This week, Blumenauer, along with Rep. Kurt Schrader (D-OR) and Sens. Ron Wyden (D-OR) and Jeff Merkley (D-OR), introduced the Accountability for Defense Contractors Act. This bill would increase transparency and accountability in defense contracting by regulating the Pentagon’s use of classified contract provisions that indemnify contractors from damage lawsuits. It would require the Secretary of Defense to notify Congress when accepting liability in excess of $1 million on behalf of a contractor. It also would prohibit indemnification in cases where the contractor acted with “gross negligence, willful misconduct, or lack of good faith” or the harm resulted from “an unusually hazardous or nuclear risk not specified in the terms of the contract and discovered on the site where the contract is performed, or that reasonably should have been discovered.”
Last year, several Oregon National Guard veterans sued KBR for knowingly exposing them to a cancer-causing substance called hexavalent chromium while protecting KBR employees who were restoring a water treatment plant in Iraq in 2003. It was discovered during the course of litigation that KBR’s Restore Iraqi Oil (RIO) contract with the U.S. Army contains a classified clause indemnifying KBR for any property damage, injury or death occurring at all KBR worksites. Similar lawsuits against KBR have been filed by current and former National Guard members from Indiana and West Virginia who were also stationed at the water treatment plant in the early months of the war. This means the Army (i.e. the taxpayer) could be hit with millions of dollars in costs and damages.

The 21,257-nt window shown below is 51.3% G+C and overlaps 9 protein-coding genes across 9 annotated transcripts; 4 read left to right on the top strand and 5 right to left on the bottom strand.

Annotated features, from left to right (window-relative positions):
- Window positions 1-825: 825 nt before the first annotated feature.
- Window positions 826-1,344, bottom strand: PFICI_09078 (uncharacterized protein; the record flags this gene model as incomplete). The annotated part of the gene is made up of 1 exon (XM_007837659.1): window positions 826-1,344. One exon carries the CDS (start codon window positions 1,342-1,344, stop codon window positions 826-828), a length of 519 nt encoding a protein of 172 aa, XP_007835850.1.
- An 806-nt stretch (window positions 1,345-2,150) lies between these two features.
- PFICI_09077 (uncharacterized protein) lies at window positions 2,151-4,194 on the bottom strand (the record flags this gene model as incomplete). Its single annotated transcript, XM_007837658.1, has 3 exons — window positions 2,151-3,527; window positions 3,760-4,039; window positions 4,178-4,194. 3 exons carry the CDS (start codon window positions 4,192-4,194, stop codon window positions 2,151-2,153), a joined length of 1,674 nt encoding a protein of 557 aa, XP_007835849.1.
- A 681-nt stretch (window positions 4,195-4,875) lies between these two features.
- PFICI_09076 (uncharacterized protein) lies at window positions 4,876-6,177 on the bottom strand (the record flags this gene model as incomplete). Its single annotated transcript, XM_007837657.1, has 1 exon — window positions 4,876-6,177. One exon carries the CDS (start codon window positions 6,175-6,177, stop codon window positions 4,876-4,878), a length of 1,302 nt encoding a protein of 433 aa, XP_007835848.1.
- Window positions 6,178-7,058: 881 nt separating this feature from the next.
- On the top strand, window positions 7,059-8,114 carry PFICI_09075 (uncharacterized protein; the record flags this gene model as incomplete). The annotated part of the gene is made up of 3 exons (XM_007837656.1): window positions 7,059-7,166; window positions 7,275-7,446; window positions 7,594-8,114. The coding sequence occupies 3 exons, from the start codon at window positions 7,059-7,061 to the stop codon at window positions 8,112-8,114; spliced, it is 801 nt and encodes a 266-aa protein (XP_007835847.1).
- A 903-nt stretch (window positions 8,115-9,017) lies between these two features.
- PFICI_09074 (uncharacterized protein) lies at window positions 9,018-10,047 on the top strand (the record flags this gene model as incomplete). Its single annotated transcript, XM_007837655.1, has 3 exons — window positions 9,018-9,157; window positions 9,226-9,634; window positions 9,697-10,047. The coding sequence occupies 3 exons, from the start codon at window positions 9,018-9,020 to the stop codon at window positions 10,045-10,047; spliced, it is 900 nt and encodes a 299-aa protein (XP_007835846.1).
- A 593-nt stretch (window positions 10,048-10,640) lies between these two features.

Last month, Army Secretary John McHugh refused to declassify the KBR indemnification clause in his response to Blumenauer’s inquiry, but he insisted that, apart from the RIO contract, no other Army contracts awarded to companies operating in contingency situations since 2001 contain indemnification provisions. Left unsaid, of course, is whether the other service branches and units of the Department of Defense, to say nothing of other federal agencies, are providing secret indemnity to their contractors.
“The Army considers the use of indemnification provisions only in extraordinary circumstances involving unusually hazardous risks,” McHugh wrote. He also assured Blumenauer that KBR has not yet asserted any claim—and the Army has not made any payments—under the provision.
We’re glad to see Members of Congress addressing this issue and we support the Accountability for Defense Contractors Act. But we’re not convinced that contractors need immunity for wrongdoing. We’re also still left wondering: If certain government functions require perks such as secret grants of legal immunity in order to get the private sector to perform them, why are these functions even considered suitable for outsourcing in the first place?
-- Neil Gordon